A Look Into Amazonia Tropical Rainforest

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A Look Into Amazonia
Tropical Deforestation
Ross Pysh
Susan Johnson
Rachel Ross
Outline
Hypothesis
Deforestation and Biodiversity
Climate Change and the Global Carbon
Cycle
Social and Political Aspects
Possible Solutions
Conclusion
Hypothesis
The destruction of the tropical
rainforests, predominately in
Amazonia, will substantially affect the
biodiversity of the area and will alter
various trends in the global carbon
cycle. The extent and time scale of
tropical rainforest destruction will
depend on the social and political
decisions governing the system and
we believe potential solutions are not
out of reach.
Deforestation
150 acres of rainforest are lost every
minute, vanishing at a rate of nearly
20,000 square miles a
year. (Taylor)
http://www.commondreams.org/headlines04/images/0409-02.jpg
Biodiversity
Biodiversity is the variety and
variability of living organisms and the
ecological complexes in which they
occur. (Allen)
Today, tropical forests cover about
7% of the earth’s surface, but are
thought to contain 50% of the world’s
biodiversity. (Kling)
Fragmentation
“Species and ecosystems
are threatened with
destruction to an extent
rarely seen in earths
history” (Allen)
http://books.nap.edu/books/0309037395/html/20.htm
l
Much of this extinction
Is caused by habitat loss
and one culprit is
fragmentation.
Value of Biodiversity
One acre of land-Sustainably
harvested yields
$2400.
-Cut for lumber earns
$400
-Raising cattle on the
land $60.
(Taylor)
http://www.rainforestandreef.org/images/photos/peru_low/rainforest_square_250.jpg
-265,000 species of plants in the
tropical forests
-Only 3% have been tested for
medicinal value.
-Of this 3%, 25% of the medicines we
have available to us today have been
derived.
(Taylor)
Climate Change
Deforestation
of the
rainforest
affects the
global carbon
cycle which is
ultimately
contributing to
global
warming.
(Kling Lectures)
(Kling Lectures)
Stella Model
– Global
Change 1
(Lab 13)
Why
is Bad
Cutting - 5,102,945,952 years
Cutting and Burning- 5,098, 627.787
years
Respiration!
The difference- 5,097,847,324 years.
Nutrient and Water Cycles
• Slash and Burn is extremely
damaging to these cycles.
• Most of the Nutrients in Tropical
Rainforests are within the biomass.
• Runoff removes nutrients from the
system.
Social Aspects
• The greatest cause of tropical rainforest
destruction today comes from human
activities (60%), which unlike natural
damage, are unrelenting and extremely
thorough. (Mongabay)
• Landless peasants are forced to inhabit
the only free land available: the forest,
because of a monopoly of productive land
in the south. (ROA)
Social Policies
• Very easy to acquire land rights.
Squatters gain rights by using the land
for only a year and a day. (Mongabay)
• After 5 years of land use the squatter
gains ownership of the land and up until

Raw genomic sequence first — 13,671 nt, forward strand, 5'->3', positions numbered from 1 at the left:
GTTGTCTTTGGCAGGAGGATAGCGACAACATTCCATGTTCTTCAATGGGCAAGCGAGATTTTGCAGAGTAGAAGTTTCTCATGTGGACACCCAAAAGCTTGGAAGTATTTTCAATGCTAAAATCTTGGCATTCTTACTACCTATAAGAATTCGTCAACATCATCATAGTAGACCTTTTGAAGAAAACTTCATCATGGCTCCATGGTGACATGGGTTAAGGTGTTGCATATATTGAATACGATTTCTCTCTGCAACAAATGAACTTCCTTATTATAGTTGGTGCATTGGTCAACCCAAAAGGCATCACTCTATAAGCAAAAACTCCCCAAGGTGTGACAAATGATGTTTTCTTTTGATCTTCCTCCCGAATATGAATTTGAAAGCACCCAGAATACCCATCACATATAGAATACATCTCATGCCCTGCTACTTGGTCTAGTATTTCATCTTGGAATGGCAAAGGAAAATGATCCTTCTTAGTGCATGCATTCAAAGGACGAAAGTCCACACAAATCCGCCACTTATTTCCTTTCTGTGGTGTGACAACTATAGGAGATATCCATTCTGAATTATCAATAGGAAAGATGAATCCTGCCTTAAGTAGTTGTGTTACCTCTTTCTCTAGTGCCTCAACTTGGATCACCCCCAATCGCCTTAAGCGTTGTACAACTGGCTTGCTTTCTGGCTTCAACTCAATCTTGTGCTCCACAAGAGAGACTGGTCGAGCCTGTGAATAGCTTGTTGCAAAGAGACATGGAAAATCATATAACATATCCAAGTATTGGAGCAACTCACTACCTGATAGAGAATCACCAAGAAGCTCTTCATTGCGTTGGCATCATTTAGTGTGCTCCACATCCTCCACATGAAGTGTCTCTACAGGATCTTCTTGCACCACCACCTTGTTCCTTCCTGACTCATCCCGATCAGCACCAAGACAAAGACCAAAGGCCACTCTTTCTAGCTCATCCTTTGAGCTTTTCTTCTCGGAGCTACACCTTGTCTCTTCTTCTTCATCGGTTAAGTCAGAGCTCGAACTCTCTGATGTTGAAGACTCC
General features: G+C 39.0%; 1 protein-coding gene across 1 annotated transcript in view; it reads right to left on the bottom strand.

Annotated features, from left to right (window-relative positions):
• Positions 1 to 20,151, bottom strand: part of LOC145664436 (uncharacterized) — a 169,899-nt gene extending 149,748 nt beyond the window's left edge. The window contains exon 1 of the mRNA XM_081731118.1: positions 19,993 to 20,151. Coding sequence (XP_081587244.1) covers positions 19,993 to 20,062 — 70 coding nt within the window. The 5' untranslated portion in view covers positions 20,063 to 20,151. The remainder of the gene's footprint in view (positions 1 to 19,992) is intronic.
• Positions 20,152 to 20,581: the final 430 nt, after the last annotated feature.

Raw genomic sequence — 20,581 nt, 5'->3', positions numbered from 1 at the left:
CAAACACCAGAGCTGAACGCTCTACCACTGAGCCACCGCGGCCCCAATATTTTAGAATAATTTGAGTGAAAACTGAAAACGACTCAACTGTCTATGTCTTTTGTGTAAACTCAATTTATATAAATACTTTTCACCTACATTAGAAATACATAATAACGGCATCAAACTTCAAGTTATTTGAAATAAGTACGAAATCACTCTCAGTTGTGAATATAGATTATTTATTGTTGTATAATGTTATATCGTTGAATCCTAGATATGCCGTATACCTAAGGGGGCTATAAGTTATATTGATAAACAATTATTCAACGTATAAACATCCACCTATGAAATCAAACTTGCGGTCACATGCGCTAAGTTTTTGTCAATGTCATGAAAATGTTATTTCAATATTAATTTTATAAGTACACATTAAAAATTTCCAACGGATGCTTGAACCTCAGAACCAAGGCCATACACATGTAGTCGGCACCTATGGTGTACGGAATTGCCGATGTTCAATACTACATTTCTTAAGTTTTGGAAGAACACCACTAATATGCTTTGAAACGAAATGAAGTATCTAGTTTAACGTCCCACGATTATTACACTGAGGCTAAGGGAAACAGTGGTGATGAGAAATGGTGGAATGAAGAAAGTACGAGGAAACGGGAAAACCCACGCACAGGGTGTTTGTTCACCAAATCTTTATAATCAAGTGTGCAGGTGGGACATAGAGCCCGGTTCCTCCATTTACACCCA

the mid 90’s ownership was granted to a
plot of land 3 times what was actually
cleared by the user. (Mongabay)
Political Aspects
• Debt is a major driving force behind
deforestation. (Mongabay)
• Government subsidies and tax incentives
offered to people to develop land. (ROA)
• Don’t have the money to implement and
enforce environmental policies. IBAMA
Brazil’s environmental protection agency
was only given 9.5 million to police the
biggest expanse of tropical wilderness in
the world. (Mongabay)
Political cont…
• The government has strong alliances
with the powerful elites, with no tradition
of opposing influential economic
interests. (Moran)
• Government projects like the Trans
Amazonian Highway opens the forest up
to peasant settlement by offering a lot of
incentives and grants easy access to its
resources. (Mongabay)
• Bulk of subsidized credit in Brazil goes
toward the development of large scale
properties. (Moran)
Potential Solutions
Aide from developed nations-.04% of the GDP (6-8 billion dollars)
of industrialized countries goes
towards conservation related
activities. (Tobey)
-The same countries spend 125 billion
dollars a year on their militaries.
(Cunningham)
Conclusions
There are many possible solutions
that could be implemented in the
Amazon but all take a lot of effort and
capital from both the developed and
developing countries.
Social and political aspects are the
major players in this situation and the
first step to curving deforestation is to
address these.
References
•
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•
•
•
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Allen, David. 2005. Threats to Global Biodiversity. Global Change II
Lectures. University of Michigan.
Cunningham, William and Mary and Barbara Saigo. 2005. Environmental
Science A Global Concern. McGraw-Hill. New York.
http://www.rainforestandreef.org/images/photos/peru_low/rainforest_squa
re_250.jpg
http://books.nap.edu/books/0309037395/html/20.html
http://www.commondreams.org/headlines04/images/0409-02.jpg
Kling, George. 2004. Tropical Forests. Global Change I Lectures.
University of Michigan.
Mongabay. http://rainforest.mongabay.com/amazon/20brazil.htm
Moran, Emilio. 1999. The Law, Politics, and Economics of Amazon
Deforestation.
http://www.ecotourism.org.hk/other%20files/Amazonian%20deforestation.
doc
(ROA) The Rape of the Amazon.
http://homepage.mac.com/voyager/gta/amaz.html
Taylor, Joy and Wayne Stuppel. 2004. Amazon Rainforest – More
Valuable Alive than Dead. Appropriate Technology. Vol. 31. Iss. 1; p. 40.
Tobey, James. 1993. Toward a Global Effort to Protect the Earth’s
Biological Diversity. World Development. Vol. 21. No. 12. pp. 1931-1945.
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